5 Things To Do Now To Help Your Child Read

Parent Tips From a Teacher - 5 Things To Do To Help Your Child Read BetterDo you have a child or tween reading below grade-level?  Or they might struggle just a tad in reading more than any other subject? As a literacy specialist with over 10 years teaching children to read and now helping other teachers teach children, there are some easy strategies you can do at home.

First, you know that reading changes their future…right?!

The first few years of their life, your child is learning to read.  And then the next 70+ years of their life, they will read to learn. 

That’s kind of a big deal.

According to the Responsive Classroom, research says no matter the student’s background, parent involvement is more likely to predict student success in school.  That means YOU can do things NOW to help your child read successfully.  Responsive Classroom

Even if your child is struggling, let me set your mind at ease.  The major factor in whether people achieve expertise “is not some fixed prior ability, but purposeful engagement.” (As stated by Robert Sternberg, the present-day expert on intelligence, Mindset by Carol Dweck. )  That means they can do it.  And you can too.

In all the years I have taught reading to students ranging from K-8th grade, I have counseled many parents on things they can do at home – purposeful engagement.  I offer these nuggets to you so you can help your child be successful in school and in life.

These tips will only work if you actually implement them with consistency.  Doing one or two for two weeks isn’t going to make a major difference.  Doing one or two of these daily and/or weekly for three months plus, will.

  1. Read, read, and read.

This might sound obvious and even boring, but it’s the most important factor.  When I was learning Spanish, my instructor said he had three things he wanted us to do to improve our Spanish.  Read in Spanish, read in Spanish, and read in Spanish.  I was a little disappointed at these tips, but they were true for Spanish, and they are true for English.  The reason professional athletes become professionals is because they practice over and over and over again.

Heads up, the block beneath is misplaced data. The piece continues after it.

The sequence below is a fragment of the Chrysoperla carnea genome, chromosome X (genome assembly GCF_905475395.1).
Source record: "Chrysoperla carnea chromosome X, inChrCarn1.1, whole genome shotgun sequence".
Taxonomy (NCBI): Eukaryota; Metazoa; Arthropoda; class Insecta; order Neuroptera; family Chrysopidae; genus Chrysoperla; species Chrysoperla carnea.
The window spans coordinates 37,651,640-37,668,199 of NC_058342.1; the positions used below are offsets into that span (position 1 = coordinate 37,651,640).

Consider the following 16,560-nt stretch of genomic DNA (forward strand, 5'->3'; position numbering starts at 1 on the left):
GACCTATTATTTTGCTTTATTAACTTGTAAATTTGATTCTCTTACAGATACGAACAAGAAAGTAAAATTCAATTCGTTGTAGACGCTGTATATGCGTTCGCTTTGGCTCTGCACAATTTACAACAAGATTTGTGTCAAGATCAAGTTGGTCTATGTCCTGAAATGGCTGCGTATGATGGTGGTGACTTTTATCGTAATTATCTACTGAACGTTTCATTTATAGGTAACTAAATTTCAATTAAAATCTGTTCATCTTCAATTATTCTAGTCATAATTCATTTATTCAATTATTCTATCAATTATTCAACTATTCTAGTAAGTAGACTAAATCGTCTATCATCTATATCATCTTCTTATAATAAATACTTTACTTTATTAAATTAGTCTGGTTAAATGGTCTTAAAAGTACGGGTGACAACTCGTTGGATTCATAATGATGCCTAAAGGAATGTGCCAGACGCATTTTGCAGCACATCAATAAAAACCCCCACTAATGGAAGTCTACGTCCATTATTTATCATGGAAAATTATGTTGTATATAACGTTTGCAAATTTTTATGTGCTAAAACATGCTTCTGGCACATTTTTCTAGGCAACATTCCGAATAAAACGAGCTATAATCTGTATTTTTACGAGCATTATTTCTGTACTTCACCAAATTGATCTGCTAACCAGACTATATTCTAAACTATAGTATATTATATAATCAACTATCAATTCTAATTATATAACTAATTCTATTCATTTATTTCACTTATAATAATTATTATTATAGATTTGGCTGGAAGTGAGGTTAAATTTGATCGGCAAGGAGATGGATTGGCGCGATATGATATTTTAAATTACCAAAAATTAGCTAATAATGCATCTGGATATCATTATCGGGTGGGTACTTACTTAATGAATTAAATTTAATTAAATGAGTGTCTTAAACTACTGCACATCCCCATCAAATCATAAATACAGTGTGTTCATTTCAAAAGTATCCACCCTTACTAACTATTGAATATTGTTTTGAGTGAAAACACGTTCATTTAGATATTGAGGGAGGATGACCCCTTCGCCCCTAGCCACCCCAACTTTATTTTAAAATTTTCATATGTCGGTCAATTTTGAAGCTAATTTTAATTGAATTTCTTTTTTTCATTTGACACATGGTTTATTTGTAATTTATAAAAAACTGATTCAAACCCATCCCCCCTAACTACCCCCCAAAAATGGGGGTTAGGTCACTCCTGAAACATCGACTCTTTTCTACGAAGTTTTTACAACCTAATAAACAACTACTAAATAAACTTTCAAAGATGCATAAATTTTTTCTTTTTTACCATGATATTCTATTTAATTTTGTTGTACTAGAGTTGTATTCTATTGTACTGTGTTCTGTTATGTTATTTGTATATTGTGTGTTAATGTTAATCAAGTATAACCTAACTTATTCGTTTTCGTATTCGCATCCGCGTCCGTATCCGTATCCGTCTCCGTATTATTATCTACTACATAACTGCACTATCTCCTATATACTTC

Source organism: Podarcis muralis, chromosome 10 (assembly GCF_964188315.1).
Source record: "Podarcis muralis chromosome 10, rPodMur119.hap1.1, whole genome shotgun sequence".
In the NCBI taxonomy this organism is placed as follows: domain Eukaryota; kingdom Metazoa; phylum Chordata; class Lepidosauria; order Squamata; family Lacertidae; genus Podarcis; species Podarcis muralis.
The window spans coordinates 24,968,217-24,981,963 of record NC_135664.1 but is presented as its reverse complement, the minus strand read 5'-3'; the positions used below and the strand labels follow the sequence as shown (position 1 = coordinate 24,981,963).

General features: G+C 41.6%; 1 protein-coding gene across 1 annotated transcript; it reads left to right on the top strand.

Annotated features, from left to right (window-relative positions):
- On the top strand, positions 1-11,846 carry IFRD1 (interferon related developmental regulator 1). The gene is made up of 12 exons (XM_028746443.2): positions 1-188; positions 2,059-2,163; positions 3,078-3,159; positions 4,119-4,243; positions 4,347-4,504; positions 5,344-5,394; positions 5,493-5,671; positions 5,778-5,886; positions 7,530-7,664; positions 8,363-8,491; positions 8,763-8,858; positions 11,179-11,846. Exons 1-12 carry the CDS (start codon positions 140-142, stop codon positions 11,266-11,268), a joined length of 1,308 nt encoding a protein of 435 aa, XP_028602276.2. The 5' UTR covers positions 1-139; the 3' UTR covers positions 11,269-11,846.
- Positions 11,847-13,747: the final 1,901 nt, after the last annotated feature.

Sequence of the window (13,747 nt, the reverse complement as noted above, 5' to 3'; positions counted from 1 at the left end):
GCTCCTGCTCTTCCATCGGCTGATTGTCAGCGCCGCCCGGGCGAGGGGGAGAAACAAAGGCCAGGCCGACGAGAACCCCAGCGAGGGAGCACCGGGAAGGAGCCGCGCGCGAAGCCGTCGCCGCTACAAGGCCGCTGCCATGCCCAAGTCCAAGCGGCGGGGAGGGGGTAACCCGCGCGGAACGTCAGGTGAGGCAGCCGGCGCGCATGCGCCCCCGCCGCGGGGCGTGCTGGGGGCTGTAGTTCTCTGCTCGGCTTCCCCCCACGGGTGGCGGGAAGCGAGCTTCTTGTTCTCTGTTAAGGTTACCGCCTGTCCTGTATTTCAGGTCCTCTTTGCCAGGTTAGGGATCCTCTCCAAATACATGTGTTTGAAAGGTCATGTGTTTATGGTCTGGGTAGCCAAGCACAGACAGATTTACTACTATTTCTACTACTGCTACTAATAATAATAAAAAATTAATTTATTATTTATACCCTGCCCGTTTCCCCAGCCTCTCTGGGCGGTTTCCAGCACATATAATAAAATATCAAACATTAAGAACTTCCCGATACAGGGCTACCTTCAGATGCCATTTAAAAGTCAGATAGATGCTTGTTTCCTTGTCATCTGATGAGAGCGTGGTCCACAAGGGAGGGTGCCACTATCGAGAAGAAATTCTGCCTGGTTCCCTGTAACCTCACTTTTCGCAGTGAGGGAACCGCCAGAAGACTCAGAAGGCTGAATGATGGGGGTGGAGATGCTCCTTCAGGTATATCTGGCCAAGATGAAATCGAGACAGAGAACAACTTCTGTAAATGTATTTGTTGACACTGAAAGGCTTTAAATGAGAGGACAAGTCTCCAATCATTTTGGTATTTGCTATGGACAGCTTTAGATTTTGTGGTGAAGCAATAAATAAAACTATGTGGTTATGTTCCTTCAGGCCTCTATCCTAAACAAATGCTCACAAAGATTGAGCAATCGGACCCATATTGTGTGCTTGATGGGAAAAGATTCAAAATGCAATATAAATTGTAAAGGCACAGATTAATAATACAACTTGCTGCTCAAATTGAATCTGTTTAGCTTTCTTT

So make sure your child practices reading.  Reading at least 20 minutes each night is ideal.

Since struggling readers most likely will fight you on this, you might want to start slowly.  It’s like putting a frog in pot of water and turning the temperature up slowly.  That might be a bad analogy, but you will remember it.

Strategy 1 – Set a timer for 5 or 6 minutes as they read.  Place the timer right next to them.  They find comfort in knowing it’s just for a few minutes, it makes them feel slightly in control, and it makes them feel like they accomplished their task.  Do that for a week.  Add 2-3 minutes each week.

Strategy 2 – Vary what they read.  Fiction one night, a silly joke book the next, a planet book, then a picture book, then a chapter from a book, etc.  Use technology to download books, articles, or find poems and jokes.

  1. Read to your child, even up to the age of 10 (or older if you want).

They need to hear language being used correctly and pronounced correctly.  You are exposing them to vocabulary, grammar, and the habit of reading.  Read a poem, a short story, a picture book, or a long chapter book.  Whatever floats your boat.  Just read to them.

Strategy – Discuss what you liked or didn’t like about what you read and ask them for their opinion.

  1.  They should read to you.